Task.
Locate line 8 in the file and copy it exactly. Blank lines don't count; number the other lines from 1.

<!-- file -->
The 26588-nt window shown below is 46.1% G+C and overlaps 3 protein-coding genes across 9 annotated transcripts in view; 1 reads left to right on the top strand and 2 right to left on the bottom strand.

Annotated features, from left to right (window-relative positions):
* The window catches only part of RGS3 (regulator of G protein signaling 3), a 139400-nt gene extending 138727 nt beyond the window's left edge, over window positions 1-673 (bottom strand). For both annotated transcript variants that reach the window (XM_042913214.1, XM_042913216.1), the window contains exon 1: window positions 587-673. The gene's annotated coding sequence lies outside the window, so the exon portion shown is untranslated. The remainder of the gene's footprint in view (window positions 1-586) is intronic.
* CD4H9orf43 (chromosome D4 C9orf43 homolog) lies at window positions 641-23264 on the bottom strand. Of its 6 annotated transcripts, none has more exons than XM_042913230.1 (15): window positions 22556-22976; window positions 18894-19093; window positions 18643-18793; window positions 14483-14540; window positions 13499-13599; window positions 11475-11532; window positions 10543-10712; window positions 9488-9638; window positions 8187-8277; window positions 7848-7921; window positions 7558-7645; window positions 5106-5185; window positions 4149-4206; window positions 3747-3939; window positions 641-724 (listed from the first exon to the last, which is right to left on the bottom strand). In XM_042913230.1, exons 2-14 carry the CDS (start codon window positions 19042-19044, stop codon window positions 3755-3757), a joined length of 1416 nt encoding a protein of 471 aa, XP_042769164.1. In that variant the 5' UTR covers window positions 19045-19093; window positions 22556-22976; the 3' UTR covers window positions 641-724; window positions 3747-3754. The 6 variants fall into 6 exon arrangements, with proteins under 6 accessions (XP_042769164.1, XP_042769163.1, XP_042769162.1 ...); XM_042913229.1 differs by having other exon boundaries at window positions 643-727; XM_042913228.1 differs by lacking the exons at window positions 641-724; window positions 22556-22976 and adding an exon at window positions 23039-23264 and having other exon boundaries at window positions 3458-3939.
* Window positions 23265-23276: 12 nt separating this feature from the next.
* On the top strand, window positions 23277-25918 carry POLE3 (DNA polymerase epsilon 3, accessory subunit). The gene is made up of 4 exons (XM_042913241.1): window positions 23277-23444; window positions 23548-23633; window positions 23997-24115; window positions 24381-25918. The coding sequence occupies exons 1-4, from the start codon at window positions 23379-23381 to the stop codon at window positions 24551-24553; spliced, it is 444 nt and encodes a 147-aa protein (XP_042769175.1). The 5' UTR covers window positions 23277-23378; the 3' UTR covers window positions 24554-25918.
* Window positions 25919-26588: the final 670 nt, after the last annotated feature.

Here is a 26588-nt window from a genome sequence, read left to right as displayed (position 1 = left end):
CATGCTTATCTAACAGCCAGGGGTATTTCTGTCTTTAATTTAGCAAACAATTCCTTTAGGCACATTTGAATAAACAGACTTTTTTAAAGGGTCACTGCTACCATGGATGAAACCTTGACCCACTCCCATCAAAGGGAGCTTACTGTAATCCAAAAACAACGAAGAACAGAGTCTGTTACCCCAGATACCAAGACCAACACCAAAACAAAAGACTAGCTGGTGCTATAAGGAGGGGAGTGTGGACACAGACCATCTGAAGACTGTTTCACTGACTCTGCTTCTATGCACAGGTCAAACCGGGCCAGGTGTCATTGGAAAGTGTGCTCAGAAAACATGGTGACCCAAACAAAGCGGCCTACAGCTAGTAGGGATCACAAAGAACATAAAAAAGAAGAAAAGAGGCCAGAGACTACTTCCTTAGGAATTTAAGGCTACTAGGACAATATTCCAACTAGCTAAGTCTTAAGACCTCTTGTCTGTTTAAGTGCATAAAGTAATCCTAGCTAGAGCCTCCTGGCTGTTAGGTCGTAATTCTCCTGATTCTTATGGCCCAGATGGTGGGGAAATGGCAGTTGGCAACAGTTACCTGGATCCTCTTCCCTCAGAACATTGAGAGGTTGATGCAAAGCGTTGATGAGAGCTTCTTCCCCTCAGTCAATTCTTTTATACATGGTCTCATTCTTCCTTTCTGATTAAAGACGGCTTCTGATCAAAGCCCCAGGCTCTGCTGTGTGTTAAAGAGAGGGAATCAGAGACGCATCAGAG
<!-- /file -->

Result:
Here is a 26588-nt window from a genome sequence, read left to right as displayed (position 1 = left end):